White matter changes in schizophrenia evidence for myelin-related dysfunction

Kenneth L. Davis, Daniel G. Stewart, Joseph I. Friedman, Monte Buchsbaum, Philip D. Harvey, Patrick R. Hof, Joseph Buxbaum, Vahram Haroutunian

Research output: Contribution to journalReview article

637 Scopus citations

Abstract

Numerous lines of inquiry implicate connectivity as a central abnormality in schizophrenia. Myelination and factors that affect myelination, such as the function of oligodendroglia, are critical processes that could profoundly affect neuronal connectivity, especially given the diffuse distribution of oligodendrocytes and the widespread distribution of brain regions that have been implicated in schizophrenia. Multiple lines of evidence now converge to implicate oligodendroglia and myelin in schizophrenia. Imaging and neurocytochemical evidence, similarities with demyelinating diseases, age-related changes in white matter, myelin-related gene abnormalities, and morphologic abnormalities in the oligodendroglia demonstrated in schizophrenic brains are all examined in light of the hypothesis that oligodendroglial dysfunction and even death, with subsequent abnormalities in myelin maintenance and repair, contribute to the schizophrenic syndrome.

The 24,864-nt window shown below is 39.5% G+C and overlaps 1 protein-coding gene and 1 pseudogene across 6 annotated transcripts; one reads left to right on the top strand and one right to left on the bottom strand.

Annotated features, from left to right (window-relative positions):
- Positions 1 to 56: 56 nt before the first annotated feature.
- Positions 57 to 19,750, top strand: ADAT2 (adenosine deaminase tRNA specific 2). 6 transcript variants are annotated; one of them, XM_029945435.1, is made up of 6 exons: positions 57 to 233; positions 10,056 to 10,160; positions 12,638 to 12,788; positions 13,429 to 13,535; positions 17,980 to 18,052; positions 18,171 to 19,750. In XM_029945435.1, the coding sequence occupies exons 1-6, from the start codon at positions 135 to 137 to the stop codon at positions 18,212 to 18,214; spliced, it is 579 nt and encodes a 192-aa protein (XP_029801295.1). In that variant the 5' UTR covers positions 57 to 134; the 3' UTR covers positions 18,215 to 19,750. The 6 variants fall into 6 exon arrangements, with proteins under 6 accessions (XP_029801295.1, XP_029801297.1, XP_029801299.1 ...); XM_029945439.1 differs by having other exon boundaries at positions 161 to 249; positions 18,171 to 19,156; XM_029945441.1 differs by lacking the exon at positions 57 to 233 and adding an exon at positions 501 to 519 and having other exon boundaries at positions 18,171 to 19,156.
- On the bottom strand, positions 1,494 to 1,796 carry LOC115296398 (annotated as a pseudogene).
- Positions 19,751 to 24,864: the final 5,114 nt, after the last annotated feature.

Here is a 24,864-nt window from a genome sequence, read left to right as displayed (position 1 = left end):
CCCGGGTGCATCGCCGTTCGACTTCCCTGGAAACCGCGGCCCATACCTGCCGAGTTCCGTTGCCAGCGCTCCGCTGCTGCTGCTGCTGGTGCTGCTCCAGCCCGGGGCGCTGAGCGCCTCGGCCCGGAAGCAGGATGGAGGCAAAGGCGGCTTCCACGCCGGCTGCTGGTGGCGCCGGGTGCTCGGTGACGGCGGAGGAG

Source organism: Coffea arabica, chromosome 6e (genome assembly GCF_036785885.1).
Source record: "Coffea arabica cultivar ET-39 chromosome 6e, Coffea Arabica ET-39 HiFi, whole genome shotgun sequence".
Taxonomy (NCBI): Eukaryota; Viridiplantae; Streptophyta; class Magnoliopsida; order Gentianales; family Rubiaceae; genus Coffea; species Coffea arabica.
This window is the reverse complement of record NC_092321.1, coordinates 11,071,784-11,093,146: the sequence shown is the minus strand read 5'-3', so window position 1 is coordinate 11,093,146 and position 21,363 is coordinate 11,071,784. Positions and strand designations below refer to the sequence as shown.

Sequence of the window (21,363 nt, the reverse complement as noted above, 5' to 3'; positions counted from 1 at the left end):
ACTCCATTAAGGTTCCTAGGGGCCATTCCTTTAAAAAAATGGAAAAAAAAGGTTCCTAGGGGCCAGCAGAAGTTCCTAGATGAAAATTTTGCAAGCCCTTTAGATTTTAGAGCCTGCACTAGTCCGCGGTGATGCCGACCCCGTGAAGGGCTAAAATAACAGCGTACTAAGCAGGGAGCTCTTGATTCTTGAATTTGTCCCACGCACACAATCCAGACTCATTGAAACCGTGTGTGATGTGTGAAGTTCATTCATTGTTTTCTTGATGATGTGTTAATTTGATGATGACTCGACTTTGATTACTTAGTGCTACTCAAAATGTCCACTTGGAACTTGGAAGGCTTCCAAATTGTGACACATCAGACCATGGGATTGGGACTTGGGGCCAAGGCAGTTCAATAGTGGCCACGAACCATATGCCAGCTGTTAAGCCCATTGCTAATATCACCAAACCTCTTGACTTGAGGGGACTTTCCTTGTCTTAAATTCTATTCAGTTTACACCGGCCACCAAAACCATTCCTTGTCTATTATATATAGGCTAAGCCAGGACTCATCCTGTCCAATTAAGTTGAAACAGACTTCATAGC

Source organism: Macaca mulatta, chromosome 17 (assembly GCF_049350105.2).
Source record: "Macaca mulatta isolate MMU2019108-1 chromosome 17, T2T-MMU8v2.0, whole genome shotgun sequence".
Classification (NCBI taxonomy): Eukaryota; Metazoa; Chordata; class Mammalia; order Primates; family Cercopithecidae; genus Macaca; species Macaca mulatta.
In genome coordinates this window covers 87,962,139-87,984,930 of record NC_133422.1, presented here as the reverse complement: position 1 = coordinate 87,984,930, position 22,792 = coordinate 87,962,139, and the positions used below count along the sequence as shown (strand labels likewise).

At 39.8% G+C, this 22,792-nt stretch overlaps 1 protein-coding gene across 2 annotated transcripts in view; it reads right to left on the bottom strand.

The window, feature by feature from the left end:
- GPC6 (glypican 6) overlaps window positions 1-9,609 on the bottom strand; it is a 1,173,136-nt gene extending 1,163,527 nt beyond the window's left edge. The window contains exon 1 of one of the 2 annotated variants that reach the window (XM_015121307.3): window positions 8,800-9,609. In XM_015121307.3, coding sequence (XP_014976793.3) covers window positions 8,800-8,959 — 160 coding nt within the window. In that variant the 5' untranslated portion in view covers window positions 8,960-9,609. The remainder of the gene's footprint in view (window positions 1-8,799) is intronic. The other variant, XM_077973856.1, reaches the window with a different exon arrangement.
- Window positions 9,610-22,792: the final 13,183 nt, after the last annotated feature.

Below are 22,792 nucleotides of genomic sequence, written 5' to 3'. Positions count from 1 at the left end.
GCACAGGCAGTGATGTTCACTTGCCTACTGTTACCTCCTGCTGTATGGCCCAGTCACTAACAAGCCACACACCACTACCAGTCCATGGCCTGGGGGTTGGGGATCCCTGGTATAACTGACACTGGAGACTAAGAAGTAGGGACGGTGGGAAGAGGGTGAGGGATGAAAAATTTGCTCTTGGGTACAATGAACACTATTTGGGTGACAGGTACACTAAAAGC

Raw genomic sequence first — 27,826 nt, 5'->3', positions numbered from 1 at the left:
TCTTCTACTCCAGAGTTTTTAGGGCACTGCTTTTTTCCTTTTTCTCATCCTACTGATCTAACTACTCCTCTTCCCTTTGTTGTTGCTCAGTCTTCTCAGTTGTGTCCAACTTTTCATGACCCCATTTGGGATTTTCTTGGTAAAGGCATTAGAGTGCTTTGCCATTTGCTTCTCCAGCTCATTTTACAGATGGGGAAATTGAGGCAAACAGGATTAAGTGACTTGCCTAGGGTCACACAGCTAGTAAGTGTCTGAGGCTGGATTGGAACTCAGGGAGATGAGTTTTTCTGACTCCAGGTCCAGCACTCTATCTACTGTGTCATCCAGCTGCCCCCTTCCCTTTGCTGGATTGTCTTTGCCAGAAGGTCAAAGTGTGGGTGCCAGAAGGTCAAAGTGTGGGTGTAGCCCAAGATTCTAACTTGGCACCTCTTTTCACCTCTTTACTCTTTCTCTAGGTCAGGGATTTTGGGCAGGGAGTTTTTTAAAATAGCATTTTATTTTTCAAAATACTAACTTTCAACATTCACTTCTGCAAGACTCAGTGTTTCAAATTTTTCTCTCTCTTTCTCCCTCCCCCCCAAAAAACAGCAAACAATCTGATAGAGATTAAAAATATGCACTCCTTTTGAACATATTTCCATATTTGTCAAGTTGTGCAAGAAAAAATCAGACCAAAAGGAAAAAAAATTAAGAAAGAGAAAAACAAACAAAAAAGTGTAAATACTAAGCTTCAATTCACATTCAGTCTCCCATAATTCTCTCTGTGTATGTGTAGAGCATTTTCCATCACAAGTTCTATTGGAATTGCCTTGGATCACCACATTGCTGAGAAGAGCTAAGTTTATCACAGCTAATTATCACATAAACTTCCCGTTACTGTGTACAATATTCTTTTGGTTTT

Original languageEnglish (US)
Pages (from-to)443-456
Number of pages14
JournalArchives of General Psychiatry
Volume60
Issue number5
DOIs
StatePublished - May 1 2003
Externally publishedYes

ASJC Scopus subject areas

  • Arts and Humanities (miscellaneous)
  • Psychiatry and Mental health

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  • Cite this

    Davis, K. L., Stewart, D. G., Friedman, J. I., Buchsbaum, M., Harvey, P. D., Hof, P. R., Buxbaum, J., & Haroutunian, V. (2003). White matter changes in schizophrenia evidence for myelin-related dysfunction. Archives of General Psychiatry, 60(5), 443-456. https://doi.org/10.1001/archpsyc.60.5.443